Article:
10. AE 941.

    PubMed

    2004-01-01

    AE 941 [Arthrovas, Neoretna, Psovascar] is shark cartilage extract that inhibits angiogenesis. AE 941 acts by blocking the two main pathways that contribute to the process of angiogenesis, matrix metalloproteases and the vascular endothelial growth factor signalling pathway. When initial development of AE 941 was being conducted, AEterna assigned the various indications different trademarks. Neovastat was used for oncology, Psovascar was used for dermatology, Neoretna was used for ophthalmology and Arthrovas was used for rheumatology. However, it is unclear if these trademarks will be used in the future and AEterna appears to only be using the Neovastat trademark in its current publications regardless of the indication. AEterna Laboratories signed commercialisation agreements with Grupo Ferrer Internacional SA of Spain and Medac GmbH of Germany in February 2001. Under the terms of the agreement, AEterna has granted exclusive commercialisation and distribution rights to AE 941 in oncology to Grupo Ferrer Internacional for the Southern European countries of France, Belgium, Spain, Greece, Portugal and Italy. It also has rights in Central and South America. Medac GmbH will have marketing rights in Germany, the UK, Scandinavia, Switzerland, Austria, Ireland, the Netherlands and Eastern Europe. In October 2002, AEterna Laboratories announced that it had signed an agreement with Australian healthcare products and services company Mayne Group for marketing AE 941 (as Neovastat) in Australia, New Zealand, Canada and Mexico. In March 2003, AEterna Laboratories announced it has signed an agreement with Korean based LG Life Sciences Ltd for marketing AE 941 (as Neovastat) in South Korea. The agreement provides AEterna with upfront and milestone payments, as well as a return on manufacturing and sales of AE 941. AEterna Laboratories had granted Alcon Laboratories an exclusive worldwide licence for AE 941 for ophthalmic products. However, this licence has been terminated. In

  11. Use of Modal Acoustic Emission to Monitor Damage Progression in Carbon Fiber/Epoxy and Implications for Composite Structures

    NASA Technical Reports Server (NTRS)

    Waller, J. M.; Nichols, C. T.; Wentzel, D. J.; Saulsberry R. L.

    2010-01-01

    Broad-band modal acoustic emission (AE) data was used to characterize micromechanical damage progression in uniaxial IM7 and T1000 carbon fiber-epoxy tows and an IM7 composite overwrapped pressure vessel (COPV) subjected to an intermittent load hold tensile stress profile known to activate the Felicity ratio (FR). Damage progression was followed by inspecting the Fast Fourier Transforms (FFTs) associated with acoustic emission events. FFT analysis revealed the occurrence of cooperative micromechanical damage events in a frequency range between 100 kHz and 1 MHz. Evidence was found for the existence of a universal damage parameter, referred to here as the critical Felicity ratio, or Felicity ratio at rupture (FR*), which had a value close to 0.96 for the tows and the COPV tested. The implications of using FR* to predict failure in carbon/epoxy composite materials and related composite components such as COPVs are discussed. Trends in the FFT data are also discussed; namely, the difference between the low and high energy events, the difference between early and late-life events, comparison of IM7 and T1000 damage progression, and lastly, the similarity of events occurring at the onset of significant acoustic emission used to calculate the FR.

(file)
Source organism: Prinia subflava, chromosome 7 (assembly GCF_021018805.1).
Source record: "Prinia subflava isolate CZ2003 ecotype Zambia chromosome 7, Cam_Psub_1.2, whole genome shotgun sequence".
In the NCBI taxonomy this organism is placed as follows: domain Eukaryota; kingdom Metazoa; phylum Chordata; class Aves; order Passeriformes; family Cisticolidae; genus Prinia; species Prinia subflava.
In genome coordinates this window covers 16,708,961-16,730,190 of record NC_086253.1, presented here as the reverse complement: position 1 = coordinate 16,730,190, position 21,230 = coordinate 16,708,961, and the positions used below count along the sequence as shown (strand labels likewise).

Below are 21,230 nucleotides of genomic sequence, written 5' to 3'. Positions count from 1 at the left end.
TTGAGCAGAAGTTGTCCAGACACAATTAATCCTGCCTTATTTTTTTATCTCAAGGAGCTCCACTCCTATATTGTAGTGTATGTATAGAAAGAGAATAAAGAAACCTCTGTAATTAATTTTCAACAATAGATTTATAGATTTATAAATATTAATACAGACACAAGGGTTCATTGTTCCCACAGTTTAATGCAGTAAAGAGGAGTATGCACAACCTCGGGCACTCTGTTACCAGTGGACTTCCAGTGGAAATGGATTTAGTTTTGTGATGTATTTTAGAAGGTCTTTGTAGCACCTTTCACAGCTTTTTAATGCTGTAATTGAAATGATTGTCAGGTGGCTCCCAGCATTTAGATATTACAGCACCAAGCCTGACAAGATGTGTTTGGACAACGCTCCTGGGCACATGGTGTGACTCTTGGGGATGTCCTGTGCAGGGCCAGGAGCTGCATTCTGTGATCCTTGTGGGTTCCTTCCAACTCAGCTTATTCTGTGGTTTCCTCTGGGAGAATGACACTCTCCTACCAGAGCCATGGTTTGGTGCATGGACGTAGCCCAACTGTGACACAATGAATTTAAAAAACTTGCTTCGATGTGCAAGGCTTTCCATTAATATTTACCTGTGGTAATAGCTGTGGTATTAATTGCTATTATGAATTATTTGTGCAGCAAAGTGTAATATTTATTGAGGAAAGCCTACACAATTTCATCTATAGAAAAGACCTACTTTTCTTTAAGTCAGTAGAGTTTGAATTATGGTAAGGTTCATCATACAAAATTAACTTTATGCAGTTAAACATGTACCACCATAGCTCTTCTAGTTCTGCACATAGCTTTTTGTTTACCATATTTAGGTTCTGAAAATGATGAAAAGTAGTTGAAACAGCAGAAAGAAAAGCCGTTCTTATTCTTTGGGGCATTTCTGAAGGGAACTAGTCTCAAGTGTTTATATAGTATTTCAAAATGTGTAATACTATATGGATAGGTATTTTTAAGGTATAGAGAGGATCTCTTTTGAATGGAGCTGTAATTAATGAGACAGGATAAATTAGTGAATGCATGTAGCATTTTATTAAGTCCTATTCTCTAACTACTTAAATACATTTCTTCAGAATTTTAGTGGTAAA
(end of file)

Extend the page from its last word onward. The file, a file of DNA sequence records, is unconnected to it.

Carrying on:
12. Ultrasonic fatigue process analyzed by using LVD and continuous ae waveform analysis system

    NASA Astrophysics Data System (ADS)

    Shiwa, M.; Furuya, Y.; Yamawaki, H.; Ito, K.; Enoki, M.

    2012-05-01

    Non-linear ultrasonic parameter β and acoustic emission signals of ultrasonic fatigue testing were analyzed by using Laser Doppler Vibrometer and continuous AE waveform analysis system. Notched specimens of the high-strength low-alloy steel were prepared for the ultrasonic fatigue testing with exciting vibration frequency of 20 kHz. The AE events for each broken specimens were detected prior to the increase of β parameter.

  13. Acoustic Emission Weld Monitoring in the 2195 Aluminum-Lithium Alloy

    NASA Technical Reports Server (NTRS)

    Walker, James L.

    2005-01-01

    Due to its low density, the 2195 aluminum-lithium alloy was developed as a replacement for alloy 2219 in the Space Shuttle External Tank (ET). The external tank is the single largest component of the space shuttle system. It is 154 feet long and 27.6 feet in diameter, and serves as the structural backbone for the shuttle during launch, absorbing most of the 7 million plus pounds of thrust produced. The almost 4% decrease in density between the two materials provides an extra 7500 pounds of payload capacity necessary to put the International Space Station components into orbit. The ET is an all-welded structure; hence, the requirement is for up to five rewelds without hot cracking. Unfortunately, hot cracking during re-welding or repair operations was occurring and had to be dealt with before the new super lightweight tank could be used. Weld metal porosity formation was also of concern because it leads to hot cracking during weld repairs. Accordingly, acoustic emission (AE) nondestructive testing was employed to monitor the formation of porosity and hot cracks in order to select the best filler metal and optimize the weld schedule. The purpose of this work is to determine the feasibility of detecting hot cracking in welded aluminum-lithium (Al-Li) structures through the analysis of acoustic emission data. By acoustically characterizing the effects of reheating during a repair operation, the potential for hidden flaws coalescing and becoming "unstable" as the panel is repaired could be reduced. Identification of regions where microcrack growth is likely to occur and the location of active flaw growth in the repair weld will provide the welder with direct feedback as to the current weld quality enabling adjustments to the repair process be made in the field. An acoustic emission analysis of the source mechanisms present during welding has been conducted with the goals of locating regions in the weld line that are susceptible to damage from a repair operation